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Over the last two years, pressure from policymakers for university outreach teams to play a strategic, proactive role in supporting the GCSE attainment of young people from underrepresented backgrounds has gradually increased. The debate about whether it is something that universities ‘should be doing’ rattles on. But the appointment of John Blake as Director for Fair Access and Participation at the Office for Students (OfS) signalled that attainment-raising activity would be a key feature in the regulatory landscape of widening participation.

In the intervening period, it’s fair to say that the sector has faced somewhat of a scramble. First came a protracted debate over what attainment-raising activity actually is. Then came a conversation about how to design programmes which hold a reasonable chance of achieving success. One of the key challenges inherent within such a process is that there are very few widening participation practitioners in the sector who hold the prerequisite knowledge and expertise to meet such a challenge successfully.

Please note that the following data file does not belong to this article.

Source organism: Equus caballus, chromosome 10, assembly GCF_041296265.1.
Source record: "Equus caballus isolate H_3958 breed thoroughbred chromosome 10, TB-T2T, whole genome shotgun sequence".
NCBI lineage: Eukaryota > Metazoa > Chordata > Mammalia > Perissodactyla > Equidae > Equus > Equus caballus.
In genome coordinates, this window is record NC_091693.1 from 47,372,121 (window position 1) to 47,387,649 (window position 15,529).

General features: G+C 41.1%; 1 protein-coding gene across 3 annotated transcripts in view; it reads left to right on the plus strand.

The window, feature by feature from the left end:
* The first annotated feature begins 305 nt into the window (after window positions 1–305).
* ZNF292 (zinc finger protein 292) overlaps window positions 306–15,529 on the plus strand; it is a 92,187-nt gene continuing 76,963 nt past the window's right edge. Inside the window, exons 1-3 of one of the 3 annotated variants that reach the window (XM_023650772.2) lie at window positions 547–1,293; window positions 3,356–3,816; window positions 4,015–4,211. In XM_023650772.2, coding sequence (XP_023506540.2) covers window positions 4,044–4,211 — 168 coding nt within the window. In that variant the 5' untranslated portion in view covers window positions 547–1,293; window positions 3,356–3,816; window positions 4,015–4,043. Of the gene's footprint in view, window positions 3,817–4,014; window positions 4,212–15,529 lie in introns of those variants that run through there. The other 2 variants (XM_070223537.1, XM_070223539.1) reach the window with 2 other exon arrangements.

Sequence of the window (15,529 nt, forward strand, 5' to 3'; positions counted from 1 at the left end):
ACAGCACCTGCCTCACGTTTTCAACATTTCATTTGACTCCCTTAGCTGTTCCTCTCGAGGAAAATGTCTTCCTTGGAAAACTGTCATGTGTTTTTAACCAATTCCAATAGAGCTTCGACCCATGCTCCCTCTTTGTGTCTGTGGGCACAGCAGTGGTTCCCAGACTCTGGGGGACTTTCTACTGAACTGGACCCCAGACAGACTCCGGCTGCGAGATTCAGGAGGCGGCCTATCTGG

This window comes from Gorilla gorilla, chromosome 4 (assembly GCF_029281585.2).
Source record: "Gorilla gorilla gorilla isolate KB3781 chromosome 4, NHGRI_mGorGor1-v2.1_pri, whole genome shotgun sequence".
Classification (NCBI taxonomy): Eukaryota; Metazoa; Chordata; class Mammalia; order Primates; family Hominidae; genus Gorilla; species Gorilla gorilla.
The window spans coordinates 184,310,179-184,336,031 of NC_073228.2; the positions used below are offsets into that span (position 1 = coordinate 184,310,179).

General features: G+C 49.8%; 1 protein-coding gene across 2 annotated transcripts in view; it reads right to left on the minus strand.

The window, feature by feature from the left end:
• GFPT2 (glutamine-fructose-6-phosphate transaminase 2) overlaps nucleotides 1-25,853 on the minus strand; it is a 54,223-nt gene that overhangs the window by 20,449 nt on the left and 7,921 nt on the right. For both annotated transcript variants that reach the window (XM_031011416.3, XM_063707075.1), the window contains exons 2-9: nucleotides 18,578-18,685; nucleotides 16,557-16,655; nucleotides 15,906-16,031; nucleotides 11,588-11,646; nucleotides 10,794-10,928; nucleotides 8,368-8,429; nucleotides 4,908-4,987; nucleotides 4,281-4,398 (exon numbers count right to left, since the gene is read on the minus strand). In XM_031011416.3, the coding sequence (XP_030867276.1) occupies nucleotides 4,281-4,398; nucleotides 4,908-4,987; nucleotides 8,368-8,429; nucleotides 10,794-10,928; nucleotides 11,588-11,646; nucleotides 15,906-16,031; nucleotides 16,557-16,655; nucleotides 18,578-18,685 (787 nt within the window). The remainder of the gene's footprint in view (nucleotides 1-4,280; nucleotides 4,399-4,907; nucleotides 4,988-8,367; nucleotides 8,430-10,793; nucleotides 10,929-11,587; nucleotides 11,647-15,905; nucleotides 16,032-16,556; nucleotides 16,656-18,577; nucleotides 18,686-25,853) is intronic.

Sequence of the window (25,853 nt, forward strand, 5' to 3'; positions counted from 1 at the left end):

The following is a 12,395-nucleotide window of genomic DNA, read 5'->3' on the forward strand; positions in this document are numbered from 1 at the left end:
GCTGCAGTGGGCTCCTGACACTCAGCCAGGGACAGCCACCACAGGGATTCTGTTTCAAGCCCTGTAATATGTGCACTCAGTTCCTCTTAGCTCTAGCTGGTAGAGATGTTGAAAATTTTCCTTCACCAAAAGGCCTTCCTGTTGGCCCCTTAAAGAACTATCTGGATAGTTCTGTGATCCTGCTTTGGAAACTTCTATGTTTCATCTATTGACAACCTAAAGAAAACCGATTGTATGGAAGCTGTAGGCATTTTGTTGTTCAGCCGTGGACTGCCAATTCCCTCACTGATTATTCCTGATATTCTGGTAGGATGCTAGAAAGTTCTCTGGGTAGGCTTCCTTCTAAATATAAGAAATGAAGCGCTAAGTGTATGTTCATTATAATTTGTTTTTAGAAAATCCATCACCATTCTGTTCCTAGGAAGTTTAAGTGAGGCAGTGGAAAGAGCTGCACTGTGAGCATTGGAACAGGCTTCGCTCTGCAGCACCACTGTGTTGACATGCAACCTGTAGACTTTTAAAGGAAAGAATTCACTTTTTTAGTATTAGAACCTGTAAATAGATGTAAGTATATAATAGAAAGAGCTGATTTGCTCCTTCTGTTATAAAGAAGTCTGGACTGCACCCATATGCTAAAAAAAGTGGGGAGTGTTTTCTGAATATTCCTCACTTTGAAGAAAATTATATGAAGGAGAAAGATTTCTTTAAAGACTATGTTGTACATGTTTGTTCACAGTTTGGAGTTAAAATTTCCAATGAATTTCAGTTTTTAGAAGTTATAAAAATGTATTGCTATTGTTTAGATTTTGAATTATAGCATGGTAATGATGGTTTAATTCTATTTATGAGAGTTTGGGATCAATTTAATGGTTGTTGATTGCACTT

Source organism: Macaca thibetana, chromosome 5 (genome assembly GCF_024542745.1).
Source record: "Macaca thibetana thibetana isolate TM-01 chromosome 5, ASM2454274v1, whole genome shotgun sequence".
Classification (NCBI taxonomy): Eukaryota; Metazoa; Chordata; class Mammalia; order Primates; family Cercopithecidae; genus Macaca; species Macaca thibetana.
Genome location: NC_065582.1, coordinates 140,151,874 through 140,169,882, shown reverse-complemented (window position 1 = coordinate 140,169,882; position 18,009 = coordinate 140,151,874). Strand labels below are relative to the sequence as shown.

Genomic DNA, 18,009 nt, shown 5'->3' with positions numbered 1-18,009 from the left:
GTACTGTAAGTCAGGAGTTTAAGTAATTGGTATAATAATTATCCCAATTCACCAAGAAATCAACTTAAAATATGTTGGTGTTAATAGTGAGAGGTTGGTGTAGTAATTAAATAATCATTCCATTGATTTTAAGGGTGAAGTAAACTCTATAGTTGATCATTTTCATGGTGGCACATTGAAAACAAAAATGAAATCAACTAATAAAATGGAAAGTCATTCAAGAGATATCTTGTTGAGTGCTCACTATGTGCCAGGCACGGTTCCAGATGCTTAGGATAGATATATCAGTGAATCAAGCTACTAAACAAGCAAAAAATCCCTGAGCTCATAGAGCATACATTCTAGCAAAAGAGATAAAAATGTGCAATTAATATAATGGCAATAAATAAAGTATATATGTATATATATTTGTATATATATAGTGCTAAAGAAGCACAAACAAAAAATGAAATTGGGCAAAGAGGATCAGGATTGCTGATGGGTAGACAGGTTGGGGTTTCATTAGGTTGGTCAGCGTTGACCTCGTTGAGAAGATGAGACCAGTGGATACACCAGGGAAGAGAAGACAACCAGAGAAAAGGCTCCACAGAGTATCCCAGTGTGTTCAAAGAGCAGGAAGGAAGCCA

Rather than being populated by experts holding qualifications in youth work or education, the majority of university access and participation teams are staffed by individuals holding little formal experience as educators. Many colleagues will find their way into the work after undertaking casual employment as a student or undertaking an internship with the outreach team for a year after they graduate. Of course, there are more than a few ex-teachers or youth practitioners out there, but we would be naive to think that they were in the majority. Whilst the OfS has published an Attainment Raising Toolkit, and organisations such as TASO have published findings from a Rapid Evidence Review, on the ground it still feels as though university practitioners are scratching their heads and waiting to be told what it is they are expected to do with more clarity. 

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